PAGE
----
Rugby: RWC Squad Statistics

30 August 2011

Well, the World Cup squads are now arriving in New Zealand and a look at their make-up throws up some interesting statistics.  I have looked at where they were born and where they currently play.  The birth data is simply based on the country of birth, irrespective of how long the player lived there, or the circumstances involved.  The information on current playing locations is as correct as I can make it from the data available. It is based to the extent possible on the latest playing location before the World Cup, and does not include where the player might be going afterwards. It’s not 100% correct but I hope it gets pretty close.

Where do they come from?

Of the 600 players, 66 or 11%, were born in New Zealand, with South Africa next on 40, Australia  36 and Argentina 35.  Outside the competing nations, the most frequent birthplace was American Samoa, with 6, which probably makes it the biggest per capita contributor to World Cup squads.  Australians were the most peripatetic, playing in 11 countries, closely followed by New Zealanders in 10, then South Africans in 7.

The countries fielding the widest range of birthplaces were England with 9 players not born there, including 2 New Zealanders, and others born in Australia, Jersey, Kenya, Samoa, Trinidad and the United States, while the United States pulls in 12 players born elsewhere, with 5 from American Samoa, 2 from Australia, and one each from Mexico, New Zealand, South Africa, Tonga and Zimbabwe.

In the Samoan team, more players were born in New Zealand (17) than in Samoa (13), with high proportions of New Zealanders in the teams from Tonga (8) and Japan (6).  At the other end of the scale, the teams from Argentina, Georgia and Romania were 100% locally born.  And just for the record, the New Zealand squad has 4 players not born in New Zealand – 2 born in Samoa, 1 in American Samoa, and 1 in Australia.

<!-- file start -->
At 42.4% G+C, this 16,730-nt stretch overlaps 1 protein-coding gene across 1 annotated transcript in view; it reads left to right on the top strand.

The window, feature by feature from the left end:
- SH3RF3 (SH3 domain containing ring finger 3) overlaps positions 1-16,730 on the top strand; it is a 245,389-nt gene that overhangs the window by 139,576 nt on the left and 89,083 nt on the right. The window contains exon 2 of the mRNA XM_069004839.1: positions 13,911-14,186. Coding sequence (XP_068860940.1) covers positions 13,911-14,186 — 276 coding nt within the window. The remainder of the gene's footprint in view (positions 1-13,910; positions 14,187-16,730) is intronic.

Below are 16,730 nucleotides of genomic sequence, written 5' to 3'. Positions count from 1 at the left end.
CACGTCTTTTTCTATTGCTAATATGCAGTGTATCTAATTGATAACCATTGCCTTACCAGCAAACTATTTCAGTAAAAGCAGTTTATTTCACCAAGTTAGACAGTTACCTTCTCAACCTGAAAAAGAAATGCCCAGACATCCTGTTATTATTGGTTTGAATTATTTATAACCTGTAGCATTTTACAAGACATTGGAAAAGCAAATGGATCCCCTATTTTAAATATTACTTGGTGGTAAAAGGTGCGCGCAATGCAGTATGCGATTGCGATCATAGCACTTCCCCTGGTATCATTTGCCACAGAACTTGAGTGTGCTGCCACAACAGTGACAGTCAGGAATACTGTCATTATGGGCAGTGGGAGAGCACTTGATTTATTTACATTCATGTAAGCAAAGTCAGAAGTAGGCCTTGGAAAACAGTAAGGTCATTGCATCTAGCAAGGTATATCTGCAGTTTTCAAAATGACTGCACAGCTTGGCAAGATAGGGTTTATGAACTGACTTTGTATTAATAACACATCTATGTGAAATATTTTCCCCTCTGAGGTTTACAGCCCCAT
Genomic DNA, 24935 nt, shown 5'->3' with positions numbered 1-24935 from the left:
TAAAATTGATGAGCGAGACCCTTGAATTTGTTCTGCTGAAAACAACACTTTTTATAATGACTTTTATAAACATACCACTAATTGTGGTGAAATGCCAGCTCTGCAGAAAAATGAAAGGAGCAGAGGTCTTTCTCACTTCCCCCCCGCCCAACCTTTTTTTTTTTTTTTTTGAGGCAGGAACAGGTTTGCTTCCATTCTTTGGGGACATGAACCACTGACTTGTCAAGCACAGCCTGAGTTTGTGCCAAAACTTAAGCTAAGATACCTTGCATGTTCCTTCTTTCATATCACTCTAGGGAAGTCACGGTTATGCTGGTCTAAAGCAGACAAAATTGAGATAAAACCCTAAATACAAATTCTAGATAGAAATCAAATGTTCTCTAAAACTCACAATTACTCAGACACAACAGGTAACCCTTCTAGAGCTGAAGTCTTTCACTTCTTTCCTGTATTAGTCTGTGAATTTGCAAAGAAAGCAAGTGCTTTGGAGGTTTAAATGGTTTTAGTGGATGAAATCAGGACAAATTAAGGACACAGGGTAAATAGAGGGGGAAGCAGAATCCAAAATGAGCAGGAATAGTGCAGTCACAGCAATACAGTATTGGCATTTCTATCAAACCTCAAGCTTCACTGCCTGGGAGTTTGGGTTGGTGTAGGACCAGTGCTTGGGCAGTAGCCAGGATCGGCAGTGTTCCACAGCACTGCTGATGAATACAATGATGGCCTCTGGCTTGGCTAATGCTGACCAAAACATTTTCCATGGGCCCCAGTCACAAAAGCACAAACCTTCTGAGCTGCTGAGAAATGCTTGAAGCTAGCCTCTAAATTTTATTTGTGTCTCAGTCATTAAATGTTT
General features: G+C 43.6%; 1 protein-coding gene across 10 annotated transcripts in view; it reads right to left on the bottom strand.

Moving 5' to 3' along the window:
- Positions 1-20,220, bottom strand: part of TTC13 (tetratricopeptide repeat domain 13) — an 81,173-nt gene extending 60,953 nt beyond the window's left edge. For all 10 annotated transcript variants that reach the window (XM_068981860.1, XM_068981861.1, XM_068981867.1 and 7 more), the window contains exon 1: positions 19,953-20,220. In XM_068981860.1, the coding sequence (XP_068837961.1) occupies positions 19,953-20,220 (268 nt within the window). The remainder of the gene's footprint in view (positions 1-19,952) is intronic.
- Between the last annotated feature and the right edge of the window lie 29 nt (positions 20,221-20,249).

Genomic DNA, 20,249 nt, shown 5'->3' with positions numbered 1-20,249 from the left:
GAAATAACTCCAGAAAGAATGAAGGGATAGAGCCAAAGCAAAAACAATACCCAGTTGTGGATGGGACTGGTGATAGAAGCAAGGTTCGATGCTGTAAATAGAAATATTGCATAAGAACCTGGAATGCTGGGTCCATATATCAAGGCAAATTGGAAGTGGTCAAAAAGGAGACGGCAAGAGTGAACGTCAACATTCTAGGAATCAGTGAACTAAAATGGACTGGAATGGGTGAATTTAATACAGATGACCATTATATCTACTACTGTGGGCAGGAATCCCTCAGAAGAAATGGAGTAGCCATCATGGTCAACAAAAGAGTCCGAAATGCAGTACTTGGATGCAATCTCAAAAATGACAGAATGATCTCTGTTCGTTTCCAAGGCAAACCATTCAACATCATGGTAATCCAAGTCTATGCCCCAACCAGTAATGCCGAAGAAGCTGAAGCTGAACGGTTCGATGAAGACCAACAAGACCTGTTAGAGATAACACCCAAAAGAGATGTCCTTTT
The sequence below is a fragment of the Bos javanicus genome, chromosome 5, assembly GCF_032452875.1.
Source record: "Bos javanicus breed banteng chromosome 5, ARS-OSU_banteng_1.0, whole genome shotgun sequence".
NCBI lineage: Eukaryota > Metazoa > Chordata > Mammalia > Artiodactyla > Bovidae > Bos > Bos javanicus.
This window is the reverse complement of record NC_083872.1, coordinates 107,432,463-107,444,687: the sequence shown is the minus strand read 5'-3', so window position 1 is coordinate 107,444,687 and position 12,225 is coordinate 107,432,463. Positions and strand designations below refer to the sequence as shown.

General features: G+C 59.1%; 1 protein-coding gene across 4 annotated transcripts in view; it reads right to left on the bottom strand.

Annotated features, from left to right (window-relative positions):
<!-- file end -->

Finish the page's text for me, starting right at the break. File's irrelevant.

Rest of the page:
Where do they play?

Turning to where the World Cup players currently ply their trade, nearly a quarter of all the players, at 23%, play in various competitions in France.  Main foreign contributors there are Georgia, with 23 of its squad in France, followed by Argentina (20), Fiji, Romania, Tonga and Fiji  (9 each), Italy (7), and the United States (6). The next largest destination for players is England on 13%, then New Zealand on 9%, with Australia, Japan, South Africa and Wales on 6%.

Only Australia, France and New Zealand have squads playing only in their own country.  At the other extreme, the Pacific countries have very few playing at home, with Samoa and Tonga on 3% and Fiji on 23%, while Georgia is also on 23%.


The striking figure for front rows is that 59% of all front row players (props and hookers) currently play in France (35%) or England (24%), with 16% in New Zealand and 11% in South Africa.  However, most front row forwards were born in New Zealand (15 or 10%), with Australia next at 9 (6%).

The other position that stands out is first five-eighth or flyhalf.  Of the 41 players in this position in the 20 squads, 8 (21%) were born in New Zealand and 4 (11%) in Argentina, but 24% are playing in France and 12% in England.